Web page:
Rothstein’s client list includes the Hard Rock Cafe and Planet Hollywood (where he’s also done video screens, logos and animated signage), Euro Disney entertainment Complex and many other themed restaurants. “The decor and ambiance are so important in a themed venue that you generally want speakers and technology invisible,” he said. “Controlling the music environment in a themed club should be failsafe. I’ve developed the TRDJ system, a computer that IDs the venue’s CDs into a database according to musical style. This way, the owner or bar manager can program via a touchscreen appropriate music selections, like a smart jukebox. Because this doesn’t produce a mixed tape as a separate product, it’s legal.”
Said Scott, “In a themed venue, you try not to have the technology visible; most places want to hear it, not see it.”
You can’t always get what you want if you’re unwilling to spend the money. The professionals I contacted were unanimous on this. A few have had luck educating venue owners by presenting a wide array of options.
Dubrow said, “The last project I worked on was budgeted for $750,000. The owner wanted incredible music and gave me a free hand; that was pure luck. Otherwise, I’d recommend giving them a class A price and a generic B price. Show them where parts of the budget can be maneuvered.”
Rothstein said, “Your original prospectus should be full-blown, and you can trim from there. Give a wide variety of options.”
Scott said, “You must look at the client’s objective and their needs – background, foreground, satellite, live, recorded or TV. Where might they go in the future? And make sure you can take them into the future – that the system you set up is expandable. Also, if you offer them rentals on an as-needed basis for gear they may be unwilling to buy, they’ll remain an active client.”
Allyn said, “I deal with high-end clients in a series of meetings where we’ll ask for any drawings or photos they might have, and then we’ll put together a scope of services outline with fees.” He agreed with Scott in that you should “try to get the client to anticipate what they may want in the future – for example, pre-wiring for video conferencing to a sister restaurant, live music or karaoke.”
Operations and Servicing
High employee turnover is common in bars and restaurants, even upscale ones. When recommending gear that will be operated by large numbers of people in less than optimum conditions – dirt, smoke and dampness – keep it simple.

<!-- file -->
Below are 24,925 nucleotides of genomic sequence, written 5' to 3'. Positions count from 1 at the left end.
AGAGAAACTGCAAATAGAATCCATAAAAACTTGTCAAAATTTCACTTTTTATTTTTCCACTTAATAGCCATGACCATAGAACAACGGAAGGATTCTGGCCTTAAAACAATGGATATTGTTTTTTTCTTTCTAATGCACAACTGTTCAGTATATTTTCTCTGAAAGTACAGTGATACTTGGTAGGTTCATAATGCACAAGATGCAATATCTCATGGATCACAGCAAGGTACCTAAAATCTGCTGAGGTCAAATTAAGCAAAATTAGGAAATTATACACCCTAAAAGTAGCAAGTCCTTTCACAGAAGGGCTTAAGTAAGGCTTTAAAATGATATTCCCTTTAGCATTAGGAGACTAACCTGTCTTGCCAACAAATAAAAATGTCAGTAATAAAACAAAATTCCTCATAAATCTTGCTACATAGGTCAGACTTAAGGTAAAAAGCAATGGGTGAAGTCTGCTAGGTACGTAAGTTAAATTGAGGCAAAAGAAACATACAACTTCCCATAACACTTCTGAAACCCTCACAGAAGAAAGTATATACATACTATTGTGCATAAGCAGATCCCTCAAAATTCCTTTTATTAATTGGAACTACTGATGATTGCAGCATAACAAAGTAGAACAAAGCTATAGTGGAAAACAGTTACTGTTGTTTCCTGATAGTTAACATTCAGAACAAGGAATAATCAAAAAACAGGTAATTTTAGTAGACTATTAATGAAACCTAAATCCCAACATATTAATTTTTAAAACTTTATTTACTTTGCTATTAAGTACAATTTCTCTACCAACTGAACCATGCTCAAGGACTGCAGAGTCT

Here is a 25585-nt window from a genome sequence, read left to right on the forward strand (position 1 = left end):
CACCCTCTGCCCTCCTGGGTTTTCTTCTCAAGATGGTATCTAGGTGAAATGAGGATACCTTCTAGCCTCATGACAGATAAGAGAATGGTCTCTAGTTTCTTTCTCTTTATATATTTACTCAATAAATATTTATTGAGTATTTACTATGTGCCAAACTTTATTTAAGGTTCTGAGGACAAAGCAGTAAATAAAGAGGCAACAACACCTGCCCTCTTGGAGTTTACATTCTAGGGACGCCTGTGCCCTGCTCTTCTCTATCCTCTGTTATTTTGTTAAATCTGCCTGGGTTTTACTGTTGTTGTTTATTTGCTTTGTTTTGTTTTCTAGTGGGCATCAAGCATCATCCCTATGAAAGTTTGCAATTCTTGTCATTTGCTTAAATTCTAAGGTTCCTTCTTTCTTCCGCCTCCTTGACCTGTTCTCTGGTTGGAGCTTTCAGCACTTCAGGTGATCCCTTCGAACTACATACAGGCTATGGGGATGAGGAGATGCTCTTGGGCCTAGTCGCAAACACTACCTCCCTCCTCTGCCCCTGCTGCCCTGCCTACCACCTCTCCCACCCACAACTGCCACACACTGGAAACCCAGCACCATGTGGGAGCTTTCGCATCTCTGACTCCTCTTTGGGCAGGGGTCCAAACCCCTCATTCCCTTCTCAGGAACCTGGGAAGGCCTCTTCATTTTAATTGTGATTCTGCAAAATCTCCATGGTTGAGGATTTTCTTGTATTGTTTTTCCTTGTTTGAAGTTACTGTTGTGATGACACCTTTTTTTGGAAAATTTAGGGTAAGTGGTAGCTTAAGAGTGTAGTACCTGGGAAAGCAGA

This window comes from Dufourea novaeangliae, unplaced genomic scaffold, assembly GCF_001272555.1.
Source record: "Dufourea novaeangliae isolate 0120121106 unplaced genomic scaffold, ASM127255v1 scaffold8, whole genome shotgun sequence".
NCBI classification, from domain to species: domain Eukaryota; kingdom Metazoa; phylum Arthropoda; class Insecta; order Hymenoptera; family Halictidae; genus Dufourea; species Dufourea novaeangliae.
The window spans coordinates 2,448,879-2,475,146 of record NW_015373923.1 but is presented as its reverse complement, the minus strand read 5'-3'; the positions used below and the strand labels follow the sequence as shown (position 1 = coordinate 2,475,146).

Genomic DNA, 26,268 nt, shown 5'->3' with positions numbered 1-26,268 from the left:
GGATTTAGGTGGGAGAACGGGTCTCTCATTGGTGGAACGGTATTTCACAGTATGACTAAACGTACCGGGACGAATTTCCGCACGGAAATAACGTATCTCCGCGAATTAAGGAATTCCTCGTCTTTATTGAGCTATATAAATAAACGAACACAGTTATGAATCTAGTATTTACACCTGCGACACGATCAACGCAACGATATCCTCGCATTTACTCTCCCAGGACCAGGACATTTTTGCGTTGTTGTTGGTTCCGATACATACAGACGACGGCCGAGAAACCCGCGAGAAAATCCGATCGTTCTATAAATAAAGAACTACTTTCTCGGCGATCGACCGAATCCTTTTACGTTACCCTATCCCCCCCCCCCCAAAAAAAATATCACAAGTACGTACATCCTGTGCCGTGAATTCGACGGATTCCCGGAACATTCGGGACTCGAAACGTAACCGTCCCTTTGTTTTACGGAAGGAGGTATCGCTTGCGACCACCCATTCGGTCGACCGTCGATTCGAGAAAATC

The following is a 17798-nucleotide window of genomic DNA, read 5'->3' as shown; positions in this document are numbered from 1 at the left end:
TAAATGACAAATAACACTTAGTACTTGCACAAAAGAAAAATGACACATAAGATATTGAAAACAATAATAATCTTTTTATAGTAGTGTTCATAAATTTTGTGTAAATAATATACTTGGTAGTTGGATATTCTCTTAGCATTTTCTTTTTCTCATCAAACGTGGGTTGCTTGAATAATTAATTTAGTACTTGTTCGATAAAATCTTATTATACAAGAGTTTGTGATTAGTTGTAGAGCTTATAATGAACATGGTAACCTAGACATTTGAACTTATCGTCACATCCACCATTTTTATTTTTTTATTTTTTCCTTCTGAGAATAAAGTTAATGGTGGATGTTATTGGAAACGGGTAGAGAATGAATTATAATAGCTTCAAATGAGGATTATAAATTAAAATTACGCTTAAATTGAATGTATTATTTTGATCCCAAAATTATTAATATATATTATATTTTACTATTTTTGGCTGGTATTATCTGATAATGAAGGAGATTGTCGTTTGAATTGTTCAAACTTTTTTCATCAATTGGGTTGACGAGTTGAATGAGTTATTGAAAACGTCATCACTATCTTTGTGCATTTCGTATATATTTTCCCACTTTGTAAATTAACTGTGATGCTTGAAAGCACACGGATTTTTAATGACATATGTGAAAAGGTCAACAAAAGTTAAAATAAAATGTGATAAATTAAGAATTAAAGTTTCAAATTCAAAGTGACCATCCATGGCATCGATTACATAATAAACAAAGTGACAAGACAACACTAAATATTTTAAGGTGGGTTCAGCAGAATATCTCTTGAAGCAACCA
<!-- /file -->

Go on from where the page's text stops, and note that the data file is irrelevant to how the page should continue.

Dubrow said, “get as many things out of the system as you can. Print an easy-to-read script and slap it all over the equipment. You can be creative with service contracts if you’re a small company by combining them with barter, or if we’re adding new gear with the client’s old stuff, I’ll warranty ours but not theirs. Sometimes, we’ll get a service contract on their gear.”
Allyn offers service contracts to some clients, but tend to stay away from then in bars and restaurants because, as he puts it, “the stuff gets very abused even under the best conditions. I’d rather deal with any problems on a house-call basis.”
Similarly, Rothstein said, “I prefer a house-call basis. I tend to use standardized components and brands. Any replacement parts can be handled by restaurant personnel.”
Many new restaurants and bars have been built into spaces that previously existed as something else; abandoned lofts, warehouses and banks have been quickly converted as surrounding areas are revitalized. Along with all the spaciousness, however, may come land-mark-status architecture that cannot be easily altered, impossibly high ceilings and inadequate wiring and electrical support. There may also be a pre-existing A-V system of some kind that the venue cannot, or may be unwilling to, eliminate.
Rothstein said, “Find out beforehand exactly how much reconfiguring you’ll be able to do without a hassle – the architect should research the status of the building. You have to inform the client that pre-existing A-V system might sound all right in a high school auditorium but not for what he’s planning. Discuss the needs to change the basic system.”
Working in the restaurant and bar installation market may seem a daunting task. With these tips and guidelines at your disposal, however, the path for success should be clear.